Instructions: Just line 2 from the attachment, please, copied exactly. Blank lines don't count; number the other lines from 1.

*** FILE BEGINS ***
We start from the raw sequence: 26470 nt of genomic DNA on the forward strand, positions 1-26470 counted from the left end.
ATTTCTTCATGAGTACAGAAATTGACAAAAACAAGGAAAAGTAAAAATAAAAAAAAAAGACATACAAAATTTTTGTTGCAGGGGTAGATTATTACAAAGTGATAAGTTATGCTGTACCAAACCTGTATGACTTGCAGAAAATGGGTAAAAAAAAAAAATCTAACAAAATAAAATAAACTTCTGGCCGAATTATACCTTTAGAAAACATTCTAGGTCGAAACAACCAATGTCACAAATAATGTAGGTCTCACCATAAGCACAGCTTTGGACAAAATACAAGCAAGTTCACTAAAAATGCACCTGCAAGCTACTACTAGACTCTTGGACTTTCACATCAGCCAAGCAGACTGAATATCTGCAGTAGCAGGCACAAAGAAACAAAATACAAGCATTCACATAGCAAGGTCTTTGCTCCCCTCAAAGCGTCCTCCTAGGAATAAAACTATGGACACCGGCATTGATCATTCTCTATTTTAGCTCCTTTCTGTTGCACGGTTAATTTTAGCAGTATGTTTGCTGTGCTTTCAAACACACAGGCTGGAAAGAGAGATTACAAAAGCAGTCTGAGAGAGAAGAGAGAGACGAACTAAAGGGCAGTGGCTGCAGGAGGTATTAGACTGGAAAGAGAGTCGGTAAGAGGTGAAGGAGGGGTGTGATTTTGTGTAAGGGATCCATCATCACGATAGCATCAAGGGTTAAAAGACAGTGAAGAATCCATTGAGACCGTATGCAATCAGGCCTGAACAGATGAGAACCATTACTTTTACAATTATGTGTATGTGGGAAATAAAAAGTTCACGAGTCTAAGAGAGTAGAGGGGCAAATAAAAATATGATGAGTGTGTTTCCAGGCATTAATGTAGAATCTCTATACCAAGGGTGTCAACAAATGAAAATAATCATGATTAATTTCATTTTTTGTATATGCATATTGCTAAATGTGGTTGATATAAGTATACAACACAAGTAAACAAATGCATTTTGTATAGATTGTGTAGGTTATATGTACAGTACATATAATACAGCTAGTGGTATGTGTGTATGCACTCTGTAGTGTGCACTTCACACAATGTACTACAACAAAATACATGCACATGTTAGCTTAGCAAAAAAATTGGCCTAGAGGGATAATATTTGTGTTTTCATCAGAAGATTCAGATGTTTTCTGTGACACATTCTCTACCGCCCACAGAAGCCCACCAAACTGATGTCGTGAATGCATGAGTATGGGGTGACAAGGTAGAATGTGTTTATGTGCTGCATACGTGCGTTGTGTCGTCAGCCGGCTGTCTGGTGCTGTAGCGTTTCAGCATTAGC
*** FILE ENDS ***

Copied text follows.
ATTTCTTCATGAGTACAGAAATTGACAAAAACAAGGAAAAGTAAAAATAAAAAAAAAAGACATACAAAATTTTTGTTGCAGGGGTAGATTATTACAAAGTGATAAGTTATGCTGTACCAAACCTGTATGACTTGCAGAAAATGGGTAAAAAAAAAAAATCTAACAAAATAAAATAAACTTCTGGCCGAATTATACCTTTAGAAAACATTCTAGGTCGAAACAACCAATGTCACAAATAATGTAGGTCTCACCATAAGCACAGCTTTGGACAAAATACAAGCAAGTTCACTAAAAATGCACCTGCAAGCTACTACTAGACTCTTGGACTTTCACATCAGCCAAGCAGACTGAATATCTGCAGTAGCAGGCACAAAGAAACAAAATACAAGCATTCACATAGCAAGGTCTTTGCTCCCCTCAAAGCGTCCTCCTAGGAATAAAACTATGGACACCGGCATTGATCATTCTCTATTTTAGCTCCTTTCTGTTGCACGGTTAATTTTAGCAGTATGTTTGCTGTGCTTTCAAACACACAGGCTGGAAAGAGAGATTACAAAAGCAGTCTGAGAGAGAAGAGAGAGACGAACTAAAGGGCAGTGGCTGCAGGAGGTATTAGACTGGAAAGAGAGTCGGTAAGAGGTGAAGGAGGGGTGTGATTTTGTGTAAGGGATCCATCATCACGATAGCATCAAGGGTTAAAAGACAGTGAAGAATCCATTGAGACCGTATGCAATCAGGCCTGAACAGATGAGAACCATTACTTTTACAATTATGTGTATGTGGGAAATAAAAAGTTCACGAGTCTAAGAGAGTAGAGGGGCAAATAAAAATATGATGAGTGTGTTTCCAGGCATTAATGTAGAATCTCTATACCAAGGGTGTCAACAAATGAAAATAATCATGATTAATTTCATTTTTTGTATATGCATATTGCTAAATGTGGTTGATATAAGTATACAACACAAGTAAACAAATGCATTTTGTATAGATTGTGTAGGTTATATGTACAGTACATATAATACAGCTAGTGGTATGTGTGTATGCACTCTGTAGTGTGCACTTCACACAATGTACTACAACAAAATACATGCACATGTTAGCTTAGCAAAAAAATTGGCCTAGAGGGATAATATTTGTGTTTTCATCAGAAGATTCAGATGTTTTCTGTGACACATTCTCTACCGCCCACAGAAGCCCACCAAACTGATGTCGTGAATGCATGAGTATGGGGTGACAAGGTAGAATGTGTTTATGTGCTGCATACGTGCGTTGTGTCGTCAGCCGGCTGTCTGGTGCTGTAGCGTTTCAGCATTAGC